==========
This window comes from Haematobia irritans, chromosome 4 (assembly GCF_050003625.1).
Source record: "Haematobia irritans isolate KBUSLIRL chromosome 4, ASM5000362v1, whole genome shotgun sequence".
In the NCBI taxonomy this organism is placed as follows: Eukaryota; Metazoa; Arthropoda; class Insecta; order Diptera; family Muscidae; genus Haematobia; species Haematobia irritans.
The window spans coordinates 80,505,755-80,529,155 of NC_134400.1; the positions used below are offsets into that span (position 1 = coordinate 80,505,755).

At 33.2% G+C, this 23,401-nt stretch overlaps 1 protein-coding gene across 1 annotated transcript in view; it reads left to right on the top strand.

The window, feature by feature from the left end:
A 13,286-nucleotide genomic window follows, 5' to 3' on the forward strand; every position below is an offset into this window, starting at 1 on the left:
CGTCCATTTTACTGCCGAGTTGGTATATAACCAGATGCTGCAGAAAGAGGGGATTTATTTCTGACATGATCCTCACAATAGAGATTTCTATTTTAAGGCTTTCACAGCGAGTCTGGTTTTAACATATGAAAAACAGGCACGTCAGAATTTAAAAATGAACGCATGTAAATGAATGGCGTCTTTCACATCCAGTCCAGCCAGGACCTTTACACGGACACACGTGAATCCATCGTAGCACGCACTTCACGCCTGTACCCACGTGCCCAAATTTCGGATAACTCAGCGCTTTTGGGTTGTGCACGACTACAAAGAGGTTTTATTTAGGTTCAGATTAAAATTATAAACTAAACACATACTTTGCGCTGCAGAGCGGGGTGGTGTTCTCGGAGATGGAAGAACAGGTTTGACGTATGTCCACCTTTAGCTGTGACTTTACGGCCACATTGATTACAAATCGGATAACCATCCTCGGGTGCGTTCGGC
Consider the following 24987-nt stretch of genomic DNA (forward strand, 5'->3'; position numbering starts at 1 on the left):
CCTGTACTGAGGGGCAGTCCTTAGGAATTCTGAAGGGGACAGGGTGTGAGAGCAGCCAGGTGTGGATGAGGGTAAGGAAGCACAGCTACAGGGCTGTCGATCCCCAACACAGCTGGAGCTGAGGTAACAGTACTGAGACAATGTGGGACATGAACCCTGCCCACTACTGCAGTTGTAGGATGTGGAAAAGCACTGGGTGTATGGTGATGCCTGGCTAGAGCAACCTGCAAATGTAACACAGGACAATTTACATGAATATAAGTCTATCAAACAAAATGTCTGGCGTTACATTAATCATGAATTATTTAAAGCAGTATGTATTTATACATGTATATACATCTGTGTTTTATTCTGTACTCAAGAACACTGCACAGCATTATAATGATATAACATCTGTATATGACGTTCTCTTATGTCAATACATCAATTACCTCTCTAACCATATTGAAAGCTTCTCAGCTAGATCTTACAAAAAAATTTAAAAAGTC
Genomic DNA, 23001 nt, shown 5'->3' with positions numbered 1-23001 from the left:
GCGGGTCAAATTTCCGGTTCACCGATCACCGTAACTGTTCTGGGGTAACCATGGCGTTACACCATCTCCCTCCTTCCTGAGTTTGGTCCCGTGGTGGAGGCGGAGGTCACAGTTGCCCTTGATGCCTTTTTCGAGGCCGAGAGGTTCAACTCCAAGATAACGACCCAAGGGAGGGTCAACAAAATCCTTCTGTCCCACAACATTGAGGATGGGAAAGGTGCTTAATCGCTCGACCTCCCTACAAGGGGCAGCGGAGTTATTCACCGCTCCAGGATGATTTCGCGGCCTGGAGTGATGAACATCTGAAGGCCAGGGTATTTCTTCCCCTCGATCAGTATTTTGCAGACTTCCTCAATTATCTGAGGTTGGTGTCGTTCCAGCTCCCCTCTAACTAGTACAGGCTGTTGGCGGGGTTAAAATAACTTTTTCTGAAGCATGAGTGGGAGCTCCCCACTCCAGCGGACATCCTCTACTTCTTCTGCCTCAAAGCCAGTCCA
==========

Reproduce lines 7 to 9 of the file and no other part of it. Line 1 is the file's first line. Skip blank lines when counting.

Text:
A 13,286-nucleotide genomic window follows, 5' to 3' on the forward strand; every position below is an offset into this window, starting at 1 on the left:
CGTCCATTTTACTGCCGAGTTGGTATATAACCAGATGCTGCAGAAAGAGGGGATTTATTTCTGACATGATCCTCACAATAGAGATTTCTATTTTAAGGCTTTCACAGCGAGTCTGGTTTTAACATATGAAAAACAGGCACGTCAGAATTTAAAAATGAACGCATGTAAATGAATGGCGTCTTTCACATCCAGTCCAGCCAGGACCTTTACACGGACACACGTGAATCCATCGTAGCACGCACTTCACGCCTGTACCCACGTGCCCAAATTTCGGATAACTCAGCGCTTTTGGGTTGTGCACGACTACAAAGAGGTTTTATTTAGGTTCAGATTAAAATTATAAACTAAACACATACTTTGCGCTGCAGAGCGGGGTGGTGTTCTCGGAGATGGAAGAACAGGTTTGACGTATGTCCACCTTTAGCTGTGACTTTACGGCCACATTGATTACAAATCGGATAACCATCCTCGGGTGCGTTCGGC
Consider the following 24987-nt stretch of genomic DNA (forward strand, 5'->3'; position numbering starts at 1 on the left):